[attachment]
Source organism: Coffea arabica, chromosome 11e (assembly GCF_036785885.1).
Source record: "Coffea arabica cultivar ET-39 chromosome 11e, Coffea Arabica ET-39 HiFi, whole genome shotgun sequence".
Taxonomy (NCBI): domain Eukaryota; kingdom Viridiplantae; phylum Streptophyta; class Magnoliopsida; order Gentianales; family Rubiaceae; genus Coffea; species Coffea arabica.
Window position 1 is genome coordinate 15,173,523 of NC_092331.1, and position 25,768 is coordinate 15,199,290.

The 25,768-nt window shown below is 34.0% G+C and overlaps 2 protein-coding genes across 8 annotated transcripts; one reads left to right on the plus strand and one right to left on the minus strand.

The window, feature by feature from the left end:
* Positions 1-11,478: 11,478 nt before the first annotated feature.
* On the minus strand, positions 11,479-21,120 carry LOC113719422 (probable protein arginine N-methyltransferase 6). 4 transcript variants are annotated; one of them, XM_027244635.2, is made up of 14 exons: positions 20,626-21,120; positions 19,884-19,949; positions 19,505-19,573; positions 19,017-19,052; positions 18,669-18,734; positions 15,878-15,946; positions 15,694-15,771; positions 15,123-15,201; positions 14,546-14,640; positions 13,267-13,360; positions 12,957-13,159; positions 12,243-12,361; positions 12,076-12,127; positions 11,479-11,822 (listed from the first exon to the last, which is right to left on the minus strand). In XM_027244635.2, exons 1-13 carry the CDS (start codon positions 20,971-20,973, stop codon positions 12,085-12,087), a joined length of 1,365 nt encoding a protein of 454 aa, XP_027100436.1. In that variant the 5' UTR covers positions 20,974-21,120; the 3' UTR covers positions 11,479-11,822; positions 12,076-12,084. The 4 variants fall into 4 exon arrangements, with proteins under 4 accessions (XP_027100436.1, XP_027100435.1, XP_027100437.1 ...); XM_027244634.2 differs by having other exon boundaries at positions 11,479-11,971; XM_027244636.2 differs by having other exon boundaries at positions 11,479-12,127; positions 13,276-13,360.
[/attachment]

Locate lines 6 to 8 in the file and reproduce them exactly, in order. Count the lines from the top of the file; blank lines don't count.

The window, feature by feature from the left end:
* Positions 1-11,478: 11,478 nt before the first annotated feature.
* On the minus strand, positions 11,479-21,120 carry LOC113719422 (probable protein arginine N-methyltransferase 6). 4 transcript variants are annotated; one of them, XM_027244635.2, is made up of 14 exons: positions 20,626-21,120; positions 19,884-19,949; positions 19,505-19,573; positions 19,017-19,052; positions 18,669-18,734; positions 15,878-15,946; positions 15,694-15,771; positions 15,123-15,201; positions 14,546-14,640; positions 13,267-13,360; positions 12,957-13,159; positions 12,243-12,361; positions 12,076-12,127; positions 11,479-11,822 (listed from the first exon to the last, which is right to left on the minus strand). In XM_027244635.2, exons 1-13 carry the CDS (start codon positions 20,971-20,973, stop codon positions 12,085-12,087), a joined length of 1,365 nt encoding a protein of 454 aa, XP_027100436.1. In that variant the 5' UTR covers positions 20,974-21,120; the 3' UTR covers positions 11,479-11,822; positions 12,076-12,084. The 4 variants fall into 4 exon arrangements, with proteins under 4 accessions (XP_027100436.1, XP_027100435.1, XP_027100437.1 ...); XM_027244634.2 differs by having other exon boundaries at positions 11,479-11,971; XM_027244636.2 differs by having other exon boundaries at positions 11,479-12,127; positions 13,276-13,360.